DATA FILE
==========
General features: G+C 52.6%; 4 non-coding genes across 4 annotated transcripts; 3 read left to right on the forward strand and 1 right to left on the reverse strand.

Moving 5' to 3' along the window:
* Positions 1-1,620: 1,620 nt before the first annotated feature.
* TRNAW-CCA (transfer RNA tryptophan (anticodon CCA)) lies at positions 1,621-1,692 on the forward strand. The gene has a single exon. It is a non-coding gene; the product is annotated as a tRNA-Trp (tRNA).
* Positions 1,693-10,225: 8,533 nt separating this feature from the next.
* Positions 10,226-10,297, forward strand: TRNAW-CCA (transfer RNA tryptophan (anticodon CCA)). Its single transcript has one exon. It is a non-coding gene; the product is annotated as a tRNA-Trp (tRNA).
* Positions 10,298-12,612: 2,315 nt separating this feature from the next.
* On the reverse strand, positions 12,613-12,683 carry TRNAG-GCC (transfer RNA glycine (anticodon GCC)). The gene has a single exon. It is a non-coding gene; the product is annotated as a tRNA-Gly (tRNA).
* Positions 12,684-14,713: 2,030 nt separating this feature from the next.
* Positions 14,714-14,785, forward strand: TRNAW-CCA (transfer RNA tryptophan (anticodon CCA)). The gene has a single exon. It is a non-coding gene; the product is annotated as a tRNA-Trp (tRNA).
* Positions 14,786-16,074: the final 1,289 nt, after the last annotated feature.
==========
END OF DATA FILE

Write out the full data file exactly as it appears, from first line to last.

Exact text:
General features: G+C 52.6%; 4 non-coding genes across 4 annotated transcripts; 3 read left to right on the forward strand and 1 right to left on the reverse strand.

Moving 5' to 3' along the window:
* Positions 1-1,620: 1,620 nt before the first annotated feature.
* TRNAW-CCA (transfer RNA tryptophan (anticodon CCA)) lies at positions 1,621-1,692 on the forward strand. The gene has a single exon. It is a non-coding gene; the product is annotated as a tRNA-Trp (tRNA).
* Positions 1,693-10,225: 8,533 nt separating this feature from the next.
* Positions 10,226-10,297, forward strand: TRNAW-CCA (transfer RNA tryptophan (anticodon CCA)). Its single transcript has one exon. It is a non-coding gene; the product is annotated as a tRNA-Trp (tRNA).
* Positions 10,298-12,612: 2,315 nt separating this feature from the next.
* On the reverse strand, positions 12,613-12,683 carry TRNAG-GCC (transfer RNA glycine (anticodon GCC)). The gene has a single exon. It is a non-coding gene; the product is annotated as a tRNA-Gly (tRNA).
* Positions 12,684-14,713: 2,030 nt separating this feature from the next.
* Positions 14,714-14,785, forward strand: TRNAW-CCA (transfer RNA tryptophan (anticodon CCA)). The gene has a single exon. It is a non-coding gene; the product is annotated as a tRNA-Trp (tRNA).
* Positions 14,786-16,074: the final 1,289 nt, after the last annotated feature.